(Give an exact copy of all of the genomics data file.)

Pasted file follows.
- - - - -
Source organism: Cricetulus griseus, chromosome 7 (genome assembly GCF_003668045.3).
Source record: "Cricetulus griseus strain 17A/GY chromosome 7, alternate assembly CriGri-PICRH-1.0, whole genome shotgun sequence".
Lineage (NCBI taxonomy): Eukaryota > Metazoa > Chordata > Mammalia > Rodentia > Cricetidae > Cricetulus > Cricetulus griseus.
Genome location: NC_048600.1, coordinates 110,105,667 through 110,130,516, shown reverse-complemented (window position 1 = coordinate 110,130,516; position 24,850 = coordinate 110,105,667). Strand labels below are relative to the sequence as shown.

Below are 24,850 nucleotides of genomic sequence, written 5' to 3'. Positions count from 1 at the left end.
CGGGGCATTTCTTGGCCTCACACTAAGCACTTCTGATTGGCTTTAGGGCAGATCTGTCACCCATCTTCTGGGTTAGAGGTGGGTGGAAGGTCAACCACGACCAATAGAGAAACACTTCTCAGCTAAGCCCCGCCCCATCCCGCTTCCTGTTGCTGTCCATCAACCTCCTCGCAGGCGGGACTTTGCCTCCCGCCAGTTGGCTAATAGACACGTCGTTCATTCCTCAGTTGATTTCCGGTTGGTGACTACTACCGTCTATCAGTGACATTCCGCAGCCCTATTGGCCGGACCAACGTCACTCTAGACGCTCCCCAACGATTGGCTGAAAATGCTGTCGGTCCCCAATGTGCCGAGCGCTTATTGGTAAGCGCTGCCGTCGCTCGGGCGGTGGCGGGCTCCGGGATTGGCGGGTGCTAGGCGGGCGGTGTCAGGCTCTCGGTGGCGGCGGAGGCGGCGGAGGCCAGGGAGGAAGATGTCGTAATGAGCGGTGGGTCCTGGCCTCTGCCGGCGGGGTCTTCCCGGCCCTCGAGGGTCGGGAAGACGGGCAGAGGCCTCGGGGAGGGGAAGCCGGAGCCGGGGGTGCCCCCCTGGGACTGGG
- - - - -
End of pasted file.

Source organism: Cricetulus griseus, chromosome 7 (genome assembly GCF_003668045.3).
Source record: "Cricetulus griseus strain 17A/GY chromosome 7, alternate assembly CriGri-PICRH-1.0, whole genome shotgun sequence".
Lineage (NCBI taxonomy): Eukaryota > Metazoa > Chordata > Mammalia > Rodentia > Cricetidae > Cricetulus > Cricetulus griseus.
Genome location: NC_048600.1, coordinates 110,105,667 through 110,130,516, shown reverse-complemented (window position 1 = coordinate 110,130,516; position 24,850 = coordinate 110,105,667). Strand labels below are relative to the sequence as shown.

Below are 24,850 nucleotides of genomic sequence, written 5' to 3'. Positions count from 1 at the left end.
CGGGGCATTTCTTGGCCTCACACTAAGCACTTCTGATTGGCTTTAGGGCAGATCTGTCACCCATCTTCTGGGTTAGAGGTGGGTGGAAGGTCAACCACGACCAATAGAGAAACACTTCTCAGCTAAGCCCCGCCCCATCCCGCTTCCTGTTGCTGTCCATCAACCTCCTCGCAGGCGGGACTTTGCCTCCCGCCAGTTGGCTAATAGACACGTCGTTCATTCCTCAGTTGATTTCCGGTTGGTGACTACTACCGTCTATCAGTGACATTCCGCAGCCCTATTGGCCGGACCAACGTCACTCTAGACGCTCCCCAACGATTGGCTGAAAATGCTGTCGGTCCCCAATGTGCCGAGCGCTTATTGGTAAGCGCTGCCGTCGCTCGGGCGGTGGCGGGCTCCGGGATTGGCGGGTGCTAGGCGGGCGGTGTCAGGCTCTCGGTGGCGGCGGAGGCGGCGGAGGCCAGGGAGGAAGATGTCGTAATGAGCGGTGGGTCCTGGCCTCTGCCGGCGGGGTCTTCCCGGCCCTCGAGGGTCGGGAAGACGGGCAGAGGCCTCGGGGAGGGGAAGCCGGAGCCGGGGGTGCCCCCCTGGGACTGGG